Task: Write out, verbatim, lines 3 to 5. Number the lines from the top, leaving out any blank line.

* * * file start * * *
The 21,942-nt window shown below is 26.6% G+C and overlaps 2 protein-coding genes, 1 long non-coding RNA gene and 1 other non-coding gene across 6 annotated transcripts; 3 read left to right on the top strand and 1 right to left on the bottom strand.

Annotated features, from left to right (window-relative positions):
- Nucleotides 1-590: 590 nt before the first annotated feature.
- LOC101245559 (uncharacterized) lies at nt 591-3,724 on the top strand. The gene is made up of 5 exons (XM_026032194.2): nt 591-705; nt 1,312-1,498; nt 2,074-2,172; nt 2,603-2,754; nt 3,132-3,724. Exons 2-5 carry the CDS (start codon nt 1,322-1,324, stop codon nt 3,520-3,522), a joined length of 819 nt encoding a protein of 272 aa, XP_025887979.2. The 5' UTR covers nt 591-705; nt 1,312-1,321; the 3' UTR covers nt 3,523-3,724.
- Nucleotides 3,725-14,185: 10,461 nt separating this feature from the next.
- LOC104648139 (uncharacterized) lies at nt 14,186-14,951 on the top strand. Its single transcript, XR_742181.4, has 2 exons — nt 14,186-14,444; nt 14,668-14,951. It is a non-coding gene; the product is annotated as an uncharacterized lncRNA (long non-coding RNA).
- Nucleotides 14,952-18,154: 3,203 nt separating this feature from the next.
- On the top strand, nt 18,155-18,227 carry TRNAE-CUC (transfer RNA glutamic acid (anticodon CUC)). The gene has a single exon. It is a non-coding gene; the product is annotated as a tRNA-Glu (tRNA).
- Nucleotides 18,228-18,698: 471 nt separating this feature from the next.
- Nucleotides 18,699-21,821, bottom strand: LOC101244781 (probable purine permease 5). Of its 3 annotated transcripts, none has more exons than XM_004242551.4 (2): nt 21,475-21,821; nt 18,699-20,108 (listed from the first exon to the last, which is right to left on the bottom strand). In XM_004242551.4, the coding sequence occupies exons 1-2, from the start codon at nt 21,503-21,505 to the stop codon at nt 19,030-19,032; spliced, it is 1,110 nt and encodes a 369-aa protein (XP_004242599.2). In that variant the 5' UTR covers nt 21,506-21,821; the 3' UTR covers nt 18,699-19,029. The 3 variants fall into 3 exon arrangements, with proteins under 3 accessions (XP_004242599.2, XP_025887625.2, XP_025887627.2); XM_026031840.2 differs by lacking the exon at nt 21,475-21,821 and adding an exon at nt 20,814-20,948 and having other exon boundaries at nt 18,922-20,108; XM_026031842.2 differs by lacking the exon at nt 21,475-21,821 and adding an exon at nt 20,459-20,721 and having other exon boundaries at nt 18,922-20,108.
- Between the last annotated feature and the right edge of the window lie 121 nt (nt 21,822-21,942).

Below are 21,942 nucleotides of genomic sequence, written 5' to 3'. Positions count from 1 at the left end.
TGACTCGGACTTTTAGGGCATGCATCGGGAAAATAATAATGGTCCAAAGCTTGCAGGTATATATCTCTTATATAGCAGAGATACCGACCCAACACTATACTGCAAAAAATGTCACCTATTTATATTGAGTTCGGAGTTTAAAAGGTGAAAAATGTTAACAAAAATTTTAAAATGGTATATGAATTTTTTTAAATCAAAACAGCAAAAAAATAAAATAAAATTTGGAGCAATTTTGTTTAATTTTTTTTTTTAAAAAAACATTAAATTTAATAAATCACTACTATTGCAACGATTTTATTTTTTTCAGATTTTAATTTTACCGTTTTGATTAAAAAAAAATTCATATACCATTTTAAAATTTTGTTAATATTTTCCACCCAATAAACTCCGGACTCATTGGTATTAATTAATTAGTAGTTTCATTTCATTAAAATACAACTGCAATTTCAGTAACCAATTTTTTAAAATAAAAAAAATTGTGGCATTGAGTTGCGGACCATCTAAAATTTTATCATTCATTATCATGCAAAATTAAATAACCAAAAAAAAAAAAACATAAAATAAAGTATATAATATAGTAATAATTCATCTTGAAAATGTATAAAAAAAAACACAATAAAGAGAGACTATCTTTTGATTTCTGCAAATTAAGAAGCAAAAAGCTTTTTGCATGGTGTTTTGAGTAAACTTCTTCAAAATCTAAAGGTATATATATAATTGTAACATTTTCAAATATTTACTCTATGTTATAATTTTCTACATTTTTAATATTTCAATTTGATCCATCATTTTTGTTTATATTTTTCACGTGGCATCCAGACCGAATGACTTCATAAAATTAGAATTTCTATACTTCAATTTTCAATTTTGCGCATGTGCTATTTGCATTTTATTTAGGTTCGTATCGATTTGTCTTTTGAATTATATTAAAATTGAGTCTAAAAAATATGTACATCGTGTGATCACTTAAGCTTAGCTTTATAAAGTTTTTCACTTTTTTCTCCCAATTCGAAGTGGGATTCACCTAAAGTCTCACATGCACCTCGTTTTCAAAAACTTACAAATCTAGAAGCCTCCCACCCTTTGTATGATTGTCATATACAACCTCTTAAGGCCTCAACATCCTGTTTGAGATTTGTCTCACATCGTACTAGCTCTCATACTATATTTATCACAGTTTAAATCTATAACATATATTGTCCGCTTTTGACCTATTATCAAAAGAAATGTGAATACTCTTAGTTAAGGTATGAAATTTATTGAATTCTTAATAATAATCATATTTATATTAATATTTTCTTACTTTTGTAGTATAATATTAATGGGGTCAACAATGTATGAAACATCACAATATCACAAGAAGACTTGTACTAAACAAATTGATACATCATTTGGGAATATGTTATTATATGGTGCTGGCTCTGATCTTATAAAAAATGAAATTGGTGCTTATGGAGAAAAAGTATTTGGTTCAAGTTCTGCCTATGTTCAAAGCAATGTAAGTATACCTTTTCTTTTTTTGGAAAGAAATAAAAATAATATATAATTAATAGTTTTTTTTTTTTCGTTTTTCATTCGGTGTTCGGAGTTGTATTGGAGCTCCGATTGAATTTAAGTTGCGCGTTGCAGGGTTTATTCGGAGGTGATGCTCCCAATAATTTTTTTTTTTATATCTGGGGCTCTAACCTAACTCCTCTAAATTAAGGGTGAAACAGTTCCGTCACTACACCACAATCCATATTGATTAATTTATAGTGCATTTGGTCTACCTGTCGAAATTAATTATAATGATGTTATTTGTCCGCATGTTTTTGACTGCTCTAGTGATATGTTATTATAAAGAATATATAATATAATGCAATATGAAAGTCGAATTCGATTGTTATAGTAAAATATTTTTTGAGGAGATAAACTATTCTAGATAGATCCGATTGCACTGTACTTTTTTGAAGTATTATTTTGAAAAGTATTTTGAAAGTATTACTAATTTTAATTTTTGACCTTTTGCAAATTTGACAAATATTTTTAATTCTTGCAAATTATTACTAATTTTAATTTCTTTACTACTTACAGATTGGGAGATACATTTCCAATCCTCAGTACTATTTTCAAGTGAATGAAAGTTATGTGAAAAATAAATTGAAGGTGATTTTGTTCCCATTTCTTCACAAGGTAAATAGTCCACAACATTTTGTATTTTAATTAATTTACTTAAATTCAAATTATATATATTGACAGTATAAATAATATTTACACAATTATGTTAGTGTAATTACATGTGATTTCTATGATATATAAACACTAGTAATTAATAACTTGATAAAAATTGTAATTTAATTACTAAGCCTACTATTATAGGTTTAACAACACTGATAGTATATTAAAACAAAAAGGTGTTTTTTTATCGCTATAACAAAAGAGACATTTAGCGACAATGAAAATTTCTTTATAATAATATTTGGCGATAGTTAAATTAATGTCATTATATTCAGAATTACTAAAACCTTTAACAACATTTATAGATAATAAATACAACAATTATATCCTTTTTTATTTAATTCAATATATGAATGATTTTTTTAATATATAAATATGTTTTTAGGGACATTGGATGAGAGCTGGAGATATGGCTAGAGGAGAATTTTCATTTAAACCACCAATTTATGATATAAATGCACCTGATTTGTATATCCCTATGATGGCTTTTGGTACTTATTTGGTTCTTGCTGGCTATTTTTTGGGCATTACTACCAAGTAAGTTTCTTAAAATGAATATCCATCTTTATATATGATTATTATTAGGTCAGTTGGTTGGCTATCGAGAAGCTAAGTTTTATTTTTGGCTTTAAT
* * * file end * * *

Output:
- Nucleotides 1-590: 590 nt before the first annotated feature.
- LOC101245559 (uncharacterized) lies at nt 591-3,724 on the top strand. The gene is made up of 5 exons (XM_026032194.2): nt 591-705; nt 1,312-1,498; nt 2,074-2,172; nt 2,603-2,754; nt 3,132-3,724. Exons 2-5 carry the CDS (start codon nt 1,322-1,324, stop codon nt 3,520-3,522), a joined length of 819 nt encoding a protein of 272 aa, XP_025887979.2. The 5' UTR covers nt 591-705; nt 1,312-1,321; the 3' UTR covers nt 3,523-3,724.
- Nucleotides 3,725-14,185: 10,461 nt separating this feature from the next.